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2019-12-16 18:58:16 +0900 [info]: adding source type="http"
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2019-12-16 18:58:16 +0900 [info]: #0 starting fluentd worker pid=44336 ppid=44323 worker=0
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2019-12-16 18:58:16 +0900 [info]: #0 fluentd worker is now running worker=0
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2019-12-16 18:58:27.888557000 +0900 test.cycle: {"action":"login","user":2}
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Event Structure

A Fluentd event consists of three components:
    tag: Specifies the origin where an event comes from. It is used for
    message routing.
    time: Specifies the time when an event happens with nanosecond resolution.
    record: Specifies the actual log as a JSON object.
The input plugin is responsible for generating the Fluentd event from data sources. For example, in_tail generates events from text lines. If you have the following Apache log:
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192.168.0.1 - - [28/Feb/2013:12:00:00 +0900] "GET / HTTP/1.1" 200 777
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You get the following Fluentd event:
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tag: apache.access # set by configuration
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time: 1362020400.000000000 # 28/Feb/2013:12:00:00 +0900
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record: {"user":"-","method":"GET","code":200,"size":777,"host":"192.168.0.1","path":"/"}
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Processing Events

When a Setup is defined, the Router Engine contains several predefined rules to apply to different input data. Internally, an Event will to pass through a chain of procedures that may alter its lifecycle.
Now, we will expand on our previous basic example and we will add more steps in our Setup to demonstrate how the Events cycle can be altered. We will do this through the new Filters implementation.

Filters

A Filter behaves like a rule to pass or reject an event. The following configuration adds a Filter definition:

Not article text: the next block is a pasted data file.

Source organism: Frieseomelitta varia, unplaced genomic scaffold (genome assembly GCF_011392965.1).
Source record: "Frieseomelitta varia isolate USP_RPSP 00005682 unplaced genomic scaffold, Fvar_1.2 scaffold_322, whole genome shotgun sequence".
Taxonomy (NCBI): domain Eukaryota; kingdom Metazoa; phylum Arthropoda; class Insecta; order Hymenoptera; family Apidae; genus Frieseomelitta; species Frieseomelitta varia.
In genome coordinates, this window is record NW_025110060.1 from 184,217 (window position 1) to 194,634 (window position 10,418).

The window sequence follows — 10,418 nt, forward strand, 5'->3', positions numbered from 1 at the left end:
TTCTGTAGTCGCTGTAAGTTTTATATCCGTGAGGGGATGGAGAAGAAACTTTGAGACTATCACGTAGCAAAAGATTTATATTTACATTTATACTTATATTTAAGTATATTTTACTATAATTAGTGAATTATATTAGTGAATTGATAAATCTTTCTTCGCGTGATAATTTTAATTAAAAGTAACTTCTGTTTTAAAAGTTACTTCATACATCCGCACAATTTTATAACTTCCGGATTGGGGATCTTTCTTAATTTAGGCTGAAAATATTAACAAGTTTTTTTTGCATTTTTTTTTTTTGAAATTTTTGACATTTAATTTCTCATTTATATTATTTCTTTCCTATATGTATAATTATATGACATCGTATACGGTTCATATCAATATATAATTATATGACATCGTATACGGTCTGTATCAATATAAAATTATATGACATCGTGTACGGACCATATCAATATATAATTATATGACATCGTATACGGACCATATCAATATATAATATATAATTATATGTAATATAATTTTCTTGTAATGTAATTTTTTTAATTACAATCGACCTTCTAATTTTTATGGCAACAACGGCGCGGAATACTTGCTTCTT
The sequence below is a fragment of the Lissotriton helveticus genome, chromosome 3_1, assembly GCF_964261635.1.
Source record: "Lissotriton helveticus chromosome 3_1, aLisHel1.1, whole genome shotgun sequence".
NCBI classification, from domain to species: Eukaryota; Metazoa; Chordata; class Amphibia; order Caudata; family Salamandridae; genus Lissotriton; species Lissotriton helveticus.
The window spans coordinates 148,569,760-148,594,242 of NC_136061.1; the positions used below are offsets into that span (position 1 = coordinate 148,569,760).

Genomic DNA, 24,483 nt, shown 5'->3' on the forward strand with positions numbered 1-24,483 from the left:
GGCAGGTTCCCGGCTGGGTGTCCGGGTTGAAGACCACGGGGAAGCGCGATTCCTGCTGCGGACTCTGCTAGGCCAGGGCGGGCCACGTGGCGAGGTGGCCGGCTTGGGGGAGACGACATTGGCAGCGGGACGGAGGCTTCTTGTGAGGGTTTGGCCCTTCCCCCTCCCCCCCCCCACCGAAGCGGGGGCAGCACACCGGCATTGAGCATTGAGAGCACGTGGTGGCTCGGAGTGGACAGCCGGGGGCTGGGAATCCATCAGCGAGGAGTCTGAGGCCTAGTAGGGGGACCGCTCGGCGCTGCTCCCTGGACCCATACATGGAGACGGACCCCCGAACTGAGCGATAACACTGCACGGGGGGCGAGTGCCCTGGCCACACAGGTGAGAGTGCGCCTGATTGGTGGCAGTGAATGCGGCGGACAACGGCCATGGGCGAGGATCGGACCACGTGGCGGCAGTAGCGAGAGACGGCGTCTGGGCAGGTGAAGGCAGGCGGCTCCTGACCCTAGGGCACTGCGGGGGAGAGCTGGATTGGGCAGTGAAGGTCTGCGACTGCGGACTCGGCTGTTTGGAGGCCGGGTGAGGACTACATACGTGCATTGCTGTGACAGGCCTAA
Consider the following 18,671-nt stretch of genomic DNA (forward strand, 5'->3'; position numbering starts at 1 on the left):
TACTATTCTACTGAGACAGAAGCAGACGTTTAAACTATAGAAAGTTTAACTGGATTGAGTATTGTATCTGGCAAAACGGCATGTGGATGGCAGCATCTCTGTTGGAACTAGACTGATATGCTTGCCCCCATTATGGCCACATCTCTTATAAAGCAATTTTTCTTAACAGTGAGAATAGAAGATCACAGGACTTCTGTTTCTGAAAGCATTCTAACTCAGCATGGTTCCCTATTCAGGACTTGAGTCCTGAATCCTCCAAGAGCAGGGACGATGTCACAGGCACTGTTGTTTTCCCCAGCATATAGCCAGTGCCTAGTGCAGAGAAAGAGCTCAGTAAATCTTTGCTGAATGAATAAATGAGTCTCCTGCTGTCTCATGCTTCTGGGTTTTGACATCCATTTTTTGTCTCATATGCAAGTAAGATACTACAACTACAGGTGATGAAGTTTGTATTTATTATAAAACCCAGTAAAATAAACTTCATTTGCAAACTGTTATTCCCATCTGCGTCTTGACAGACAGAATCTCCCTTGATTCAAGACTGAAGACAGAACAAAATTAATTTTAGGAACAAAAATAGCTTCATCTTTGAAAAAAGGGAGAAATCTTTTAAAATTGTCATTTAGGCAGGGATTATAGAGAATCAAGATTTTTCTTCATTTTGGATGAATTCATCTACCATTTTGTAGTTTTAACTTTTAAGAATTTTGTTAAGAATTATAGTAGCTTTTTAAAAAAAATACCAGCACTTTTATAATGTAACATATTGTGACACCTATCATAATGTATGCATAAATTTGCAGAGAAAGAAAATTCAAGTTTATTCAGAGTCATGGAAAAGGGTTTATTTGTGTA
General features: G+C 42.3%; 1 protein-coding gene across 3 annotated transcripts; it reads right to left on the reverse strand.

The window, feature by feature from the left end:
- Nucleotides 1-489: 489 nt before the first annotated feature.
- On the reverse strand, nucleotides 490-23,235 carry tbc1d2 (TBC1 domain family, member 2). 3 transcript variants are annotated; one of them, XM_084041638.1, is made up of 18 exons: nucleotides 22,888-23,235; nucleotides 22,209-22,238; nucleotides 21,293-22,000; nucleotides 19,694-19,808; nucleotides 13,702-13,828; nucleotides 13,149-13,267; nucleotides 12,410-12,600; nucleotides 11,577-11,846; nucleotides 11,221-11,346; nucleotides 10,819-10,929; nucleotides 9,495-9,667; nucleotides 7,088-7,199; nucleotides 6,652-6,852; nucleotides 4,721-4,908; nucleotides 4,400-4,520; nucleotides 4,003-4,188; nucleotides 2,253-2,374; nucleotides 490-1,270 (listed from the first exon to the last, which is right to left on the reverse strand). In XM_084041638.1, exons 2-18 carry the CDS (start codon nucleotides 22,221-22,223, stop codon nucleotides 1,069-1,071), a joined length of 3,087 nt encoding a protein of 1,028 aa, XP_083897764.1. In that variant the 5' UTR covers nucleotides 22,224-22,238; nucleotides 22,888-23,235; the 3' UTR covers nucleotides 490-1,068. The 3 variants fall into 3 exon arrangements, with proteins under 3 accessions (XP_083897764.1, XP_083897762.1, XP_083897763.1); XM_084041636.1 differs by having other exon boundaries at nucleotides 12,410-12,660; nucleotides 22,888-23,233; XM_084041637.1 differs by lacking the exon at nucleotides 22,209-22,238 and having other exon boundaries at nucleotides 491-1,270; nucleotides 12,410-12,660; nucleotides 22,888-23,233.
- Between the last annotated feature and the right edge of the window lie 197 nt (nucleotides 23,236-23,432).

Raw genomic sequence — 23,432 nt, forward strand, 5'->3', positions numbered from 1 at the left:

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<source>
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@type http
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port 8888
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bind 0.0.0.0
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</source>
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<filter test.cycle>
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@type grep
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<exclude>
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key action
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pattern ^logout$
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</exclude>
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</filter>
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<match test.cycle>
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@type stdout
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</match>
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Fluentd configuration visualization link: https://link.calyptia.com/gjl (sign-up required)
Visualization from Calyptia
As you can see, the new Filter definition will be a mandatory step to pass before the control goes to the Match section. The Filter basically will accept or reject the Event based on its type and rule. For our example we want to discard any user logout action. We only care about the logins. The way to accomplish this, is doing a grep inside the Filter to exclude any message on which action key have the logout string.
From a terminal, run the following two curl commands containing different action values: